Amazon | Barnes and Noble | IndieBound


"We remember World War II as 'the Good War, ' when right and wrong seemed so clear. We won, they lost, and our guys came home as heroes. But as gifted author Andy Kutler tells us in THE BATTER'S BOX, mortal combat is anything but good, heroism comes with a horrific price, and some of the most tragic wounds don't bleed -- and don't go away. If you want to know what really happened at Bastogne in the terrible winter of 1944, read this powerful, haunting book." -- Daniel P. Bolger, Lieutenant General, U.S. Army (Ret.), author of Our Year of War: Two Brothers, Vietnam, and a Nation Divided

"Andy Kutler has the eyes and ears of combat soldiers and the heart of those who love them. The horror, courage, and camaraderie of battle rivals the grit of Once an Eagle, while the poignant authenticity of Will Jamison's struggles with his hidden wounds highlight that, for many, the impact of war lingers far past the last shots of battle. THE BATTER'S BOX is a superb work of historical fiction that carries important lessons for today." -- William E. Rapp, Major General, U.S. Army (Ret.), Former Commandant, U.S. Army War College, and Commandant of Cadets, U.S. Military Academy

“The Batter's Box is a riveting read. It is a love story and a war story and a novel with far more truth than fiction. I’m a psychiatrist specializing in treating men and women with post-traumatic stress disorder. If you love someone with that invisible wound, read this book. If you are curious and concerned about the condition, read this book. Most survivors of profound trauma lack a language to convey their life stories because those stories include the unspeakable. When the hero of this compelling novel speaks, we listen, we learn and we are transformed. If you are currently struggling with the impact of major trauma, reading passages here may be disturbing and ‘triggering.’ But I believe it is worth the risk because this book affirms your reality and your dignity.” --Frank M. Ochberg, MD, Former Associate Director, National Institute of Mental Health

"Historical fiction, if it reflects careful scholarship, is a powerful tool in the hands of a gifted writer, and can deepen our understanding of real events and people. Andy Kutler's THE BATTER’S BOX offers an impressive addition to World War II literature, bringing fresh attention to the adjustment struggle faced by so many returning war veterans. Kutler's depiction of one of the more heroic small-unit engagements in US Army history is both compelling and long overdue." -- Gordon H. "Nick" Mueller, President & CEO Emeritus, The National WWII Museum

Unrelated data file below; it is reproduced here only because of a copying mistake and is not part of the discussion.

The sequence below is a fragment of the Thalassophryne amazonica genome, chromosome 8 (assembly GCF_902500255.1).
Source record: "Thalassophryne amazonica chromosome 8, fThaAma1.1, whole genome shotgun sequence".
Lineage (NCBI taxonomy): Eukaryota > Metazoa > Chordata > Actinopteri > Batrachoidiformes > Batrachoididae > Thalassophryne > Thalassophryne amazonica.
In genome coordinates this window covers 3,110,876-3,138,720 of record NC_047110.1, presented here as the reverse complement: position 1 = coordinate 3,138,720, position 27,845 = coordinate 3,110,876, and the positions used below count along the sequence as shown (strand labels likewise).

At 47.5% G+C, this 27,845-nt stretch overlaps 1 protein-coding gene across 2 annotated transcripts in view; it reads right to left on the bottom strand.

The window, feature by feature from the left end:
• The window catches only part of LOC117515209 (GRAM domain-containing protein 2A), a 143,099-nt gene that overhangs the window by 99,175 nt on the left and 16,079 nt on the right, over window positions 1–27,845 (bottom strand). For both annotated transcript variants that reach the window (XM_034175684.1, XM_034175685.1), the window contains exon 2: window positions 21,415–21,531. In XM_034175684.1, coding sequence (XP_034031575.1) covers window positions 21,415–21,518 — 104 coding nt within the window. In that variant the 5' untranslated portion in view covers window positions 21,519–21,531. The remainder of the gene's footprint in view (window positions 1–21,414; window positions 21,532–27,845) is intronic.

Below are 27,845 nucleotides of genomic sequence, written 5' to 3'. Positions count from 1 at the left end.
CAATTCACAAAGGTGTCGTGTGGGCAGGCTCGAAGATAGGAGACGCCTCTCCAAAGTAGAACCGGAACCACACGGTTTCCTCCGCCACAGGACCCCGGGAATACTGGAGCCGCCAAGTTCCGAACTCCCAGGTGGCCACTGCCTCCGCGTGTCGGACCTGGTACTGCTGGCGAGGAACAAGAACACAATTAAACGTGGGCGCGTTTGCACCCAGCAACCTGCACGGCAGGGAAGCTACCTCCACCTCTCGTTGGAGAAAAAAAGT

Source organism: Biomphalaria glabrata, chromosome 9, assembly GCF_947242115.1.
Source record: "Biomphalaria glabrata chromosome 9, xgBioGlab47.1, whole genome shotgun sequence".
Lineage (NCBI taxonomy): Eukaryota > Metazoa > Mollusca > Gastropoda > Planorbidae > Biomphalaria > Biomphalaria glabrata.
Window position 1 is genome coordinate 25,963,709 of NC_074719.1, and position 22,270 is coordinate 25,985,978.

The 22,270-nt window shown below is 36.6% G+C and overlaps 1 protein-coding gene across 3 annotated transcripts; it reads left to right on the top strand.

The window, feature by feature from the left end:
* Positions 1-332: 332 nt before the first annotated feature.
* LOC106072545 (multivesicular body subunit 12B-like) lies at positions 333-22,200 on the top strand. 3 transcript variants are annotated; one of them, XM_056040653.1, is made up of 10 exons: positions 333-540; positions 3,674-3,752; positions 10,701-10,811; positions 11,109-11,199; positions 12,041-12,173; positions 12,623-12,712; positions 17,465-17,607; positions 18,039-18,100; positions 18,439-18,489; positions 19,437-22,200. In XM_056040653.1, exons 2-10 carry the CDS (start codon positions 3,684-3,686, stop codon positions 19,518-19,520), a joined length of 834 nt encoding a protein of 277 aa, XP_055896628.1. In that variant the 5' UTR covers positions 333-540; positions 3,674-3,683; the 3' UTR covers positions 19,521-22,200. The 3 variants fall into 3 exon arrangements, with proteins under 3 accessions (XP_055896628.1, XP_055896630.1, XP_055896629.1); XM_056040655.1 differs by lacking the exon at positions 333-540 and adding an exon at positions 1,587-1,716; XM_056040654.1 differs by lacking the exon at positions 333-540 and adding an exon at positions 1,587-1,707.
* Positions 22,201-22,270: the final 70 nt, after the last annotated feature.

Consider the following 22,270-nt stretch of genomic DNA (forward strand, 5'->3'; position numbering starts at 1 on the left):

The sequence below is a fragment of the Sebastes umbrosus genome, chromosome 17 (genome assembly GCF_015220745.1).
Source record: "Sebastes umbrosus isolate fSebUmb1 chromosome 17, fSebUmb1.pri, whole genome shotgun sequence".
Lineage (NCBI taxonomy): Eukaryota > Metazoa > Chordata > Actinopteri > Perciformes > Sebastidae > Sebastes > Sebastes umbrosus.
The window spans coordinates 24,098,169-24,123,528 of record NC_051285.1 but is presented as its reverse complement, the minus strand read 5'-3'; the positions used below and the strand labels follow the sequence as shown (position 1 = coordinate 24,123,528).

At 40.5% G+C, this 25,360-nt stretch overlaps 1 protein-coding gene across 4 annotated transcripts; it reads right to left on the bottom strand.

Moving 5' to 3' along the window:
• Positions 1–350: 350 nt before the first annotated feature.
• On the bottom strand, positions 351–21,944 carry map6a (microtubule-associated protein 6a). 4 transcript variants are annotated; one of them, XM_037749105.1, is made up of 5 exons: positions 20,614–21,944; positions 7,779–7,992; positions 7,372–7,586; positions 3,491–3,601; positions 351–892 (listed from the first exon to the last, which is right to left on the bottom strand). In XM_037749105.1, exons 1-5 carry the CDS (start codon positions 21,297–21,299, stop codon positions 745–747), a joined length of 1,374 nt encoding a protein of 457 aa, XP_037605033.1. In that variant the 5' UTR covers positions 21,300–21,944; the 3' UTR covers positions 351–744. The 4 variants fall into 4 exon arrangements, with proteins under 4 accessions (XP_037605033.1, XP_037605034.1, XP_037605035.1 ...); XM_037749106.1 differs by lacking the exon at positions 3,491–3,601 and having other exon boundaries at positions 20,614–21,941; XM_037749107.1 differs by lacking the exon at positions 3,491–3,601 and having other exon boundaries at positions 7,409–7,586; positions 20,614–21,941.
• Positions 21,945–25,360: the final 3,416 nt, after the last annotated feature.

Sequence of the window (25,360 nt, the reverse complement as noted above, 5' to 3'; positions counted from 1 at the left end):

About the Author

Andy Kutler is a writer living in Arlington, Virginia. His debut novel, The Other Side of Life, was awarded a Bronze Medal from the Independent Publishers Book Awards, and Honorable Mention from Foreword Reviews' INDIEFAB Awards. He has also authored a number of columns for the Huffington Post and the Milwaukee Journal Sentinel, and spent more than a quarter century in public service, including with the United States Senate and the United States Secret Service, and as a consultant in the national security community.

Website | Facebook | Twitter | Goodreads

Blog Tour Schedule

Tuesday, October 8
Review at Gwendalyn's Books

Thursday, October 10
Feature at What Is That Book About

Monday, October 14
Interview at Jathan & Heather

Friday, October 18
Review at Reading is My Remedy
Review at Locks, Hooks and Books

Monday, October 21
Interview at Passages to the Past

Wednesday, October 23
Excerpt at Chicks, Rogues and Scandals

Thursday, October 24
Review at Impressions In Ink

Tuesday, October 29
Review at Peaceful Pastime

Thursday, October 31
Review at Passages to the Past

Friday, November 1
Feature at Coffee and Ink

Tuesday, November 5
Review at Red Headed Book Lady


During the Blog Tour, we are giving away a paperback copy of The Batter's Box! To enter, please use the Gleam form below.

Giveaway Rules

– Giveaway ends at 11:59 pm EST on November 5th. You must be 18 or older to enter.
– Paperback giveaway is open to the US only.
– Only one entry per household.
– All giveaway entrants agree to be honest and not cheat the systems; any suspicion of fraud will be decided upon by blog/site owner and the sponsor, and entrants may be disqualified at our discretion.
– The winner has 48 hours to claim prize or a new winner is chosen.

The Batter's Box

No comments:

Post a Comment

Related Posts with Thumbnails

Passages to the Past
All rights reserved © 2013

Custom Blog Design by Blogger Boutique

Blogger Boutique